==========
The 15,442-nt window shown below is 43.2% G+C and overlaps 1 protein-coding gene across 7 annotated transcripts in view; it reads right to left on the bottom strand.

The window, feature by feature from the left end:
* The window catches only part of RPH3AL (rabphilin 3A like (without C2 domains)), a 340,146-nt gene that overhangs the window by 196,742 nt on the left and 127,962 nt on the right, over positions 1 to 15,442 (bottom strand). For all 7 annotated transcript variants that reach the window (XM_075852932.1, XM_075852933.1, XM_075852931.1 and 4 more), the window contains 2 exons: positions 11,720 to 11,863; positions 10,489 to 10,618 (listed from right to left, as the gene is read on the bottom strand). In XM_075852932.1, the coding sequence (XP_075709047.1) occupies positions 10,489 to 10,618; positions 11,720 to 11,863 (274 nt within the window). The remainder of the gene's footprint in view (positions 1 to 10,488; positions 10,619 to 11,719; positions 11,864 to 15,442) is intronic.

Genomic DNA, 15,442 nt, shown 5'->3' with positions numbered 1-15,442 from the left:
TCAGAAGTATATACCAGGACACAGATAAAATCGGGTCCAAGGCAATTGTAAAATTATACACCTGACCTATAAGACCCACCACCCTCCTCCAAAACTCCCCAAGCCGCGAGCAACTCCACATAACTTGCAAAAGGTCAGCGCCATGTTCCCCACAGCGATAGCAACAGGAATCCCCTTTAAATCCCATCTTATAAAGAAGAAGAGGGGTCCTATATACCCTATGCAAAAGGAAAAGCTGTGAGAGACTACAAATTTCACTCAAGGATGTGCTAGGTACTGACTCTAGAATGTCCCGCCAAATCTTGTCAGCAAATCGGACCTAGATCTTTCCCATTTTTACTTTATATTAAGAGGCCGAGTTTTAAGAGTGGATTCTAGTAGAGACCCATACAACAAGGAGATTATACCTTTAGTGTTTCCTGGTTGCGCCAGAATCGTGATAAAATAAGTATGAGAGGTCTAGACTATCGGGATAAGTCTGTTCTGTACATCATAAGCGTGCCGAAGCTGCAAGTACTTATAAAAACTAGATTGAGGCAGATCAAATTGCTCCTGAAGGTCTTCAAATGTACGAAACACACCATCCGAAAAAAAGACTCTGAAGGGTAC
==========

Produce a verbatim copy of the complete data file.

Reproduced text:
The 15,442-nt window shown below is 43.2% G+C and overlaps 1 protein-coding gene across 7 annotated transcripts in view; it reads right to left on the bottom strand.

The window, feature by feature from the left end:
* The window catches only part of RPH3AL (rabphilin 3A like (without C2 domains)), a 340,146-nt gene that overhangs the window by 196,742 nt on the left and 127,962 nt on the right, over positions 1 to 15,442 (bottom strand). For all 7 annotated transcript variants that reach the window (XM_075852932.1, XM_075852933.1, XM_075852931.1 and 4 more), the window contains 2 exons: positions 11,720 to 11,863; positions 10,489 to 10,618 (listed from right to left, as the gene is read on the bottom strand). In XM_075852932.1, the coding sequence (XP_075709047.1) occupies positions 10,489 to 10,618; positions 11,720 to 11,863 (274 nt within the window). The remainder of the gene's footprint in view (positions 1 to 10,488; positions 10,619 to 11,719; positions 11,864 to 15,442) is intronic.

Genomic DNA, 15,442 nt, shown 5'->3' with positions numbered 1-15,442 from the left:
TCAGAAGTATATACCAGGACACAGATAAAATCGGGTCCAAGGCAATTGTAAAATTATACACCTGACCTATAAGACCCACCACCCTCCTCCAAAACTCCCCAAGCCGCGAGCAACTCCACATAACTTGCAAAAGGTCAGCGCCATGTTCCCCACAGCGATAGCAACAGGAATCCCCTTTAAATCCCATCTTATAAAGAAGAAGAGGGGTCCTATATACCCTATGCAAAAGGAAAAGCTGTGAGAGACTACAAATTTCACTCAAGGATGTGCTAGGTACTGACTCTAGAATGTCCCGCCAAATCTTGTCAGCAAATCGGACCTAGATCTTTCCCATTTTTACTTTATATTAAGAGGCCGAGTTTTAAGAGTGGATTCTAGTAGAGACCCATACAACAAGGAGATTATACCTTTAGTGTTTCCTGGTTGCGCCAGAATCGTGATAAAATAAGTATGAGAGGTCTAGACTATCGGGATAAGTCTGTTCTGTACATCATAAGCGTGCCGAAGCTGCAAGTACTTATAAAAACTAGATTGAGGCAGATCAAATTGCTCCTGAAGGTCTTCAAATGTACGAAACACACCATCCGAAAAAAAGACTCTGAAGGGTAC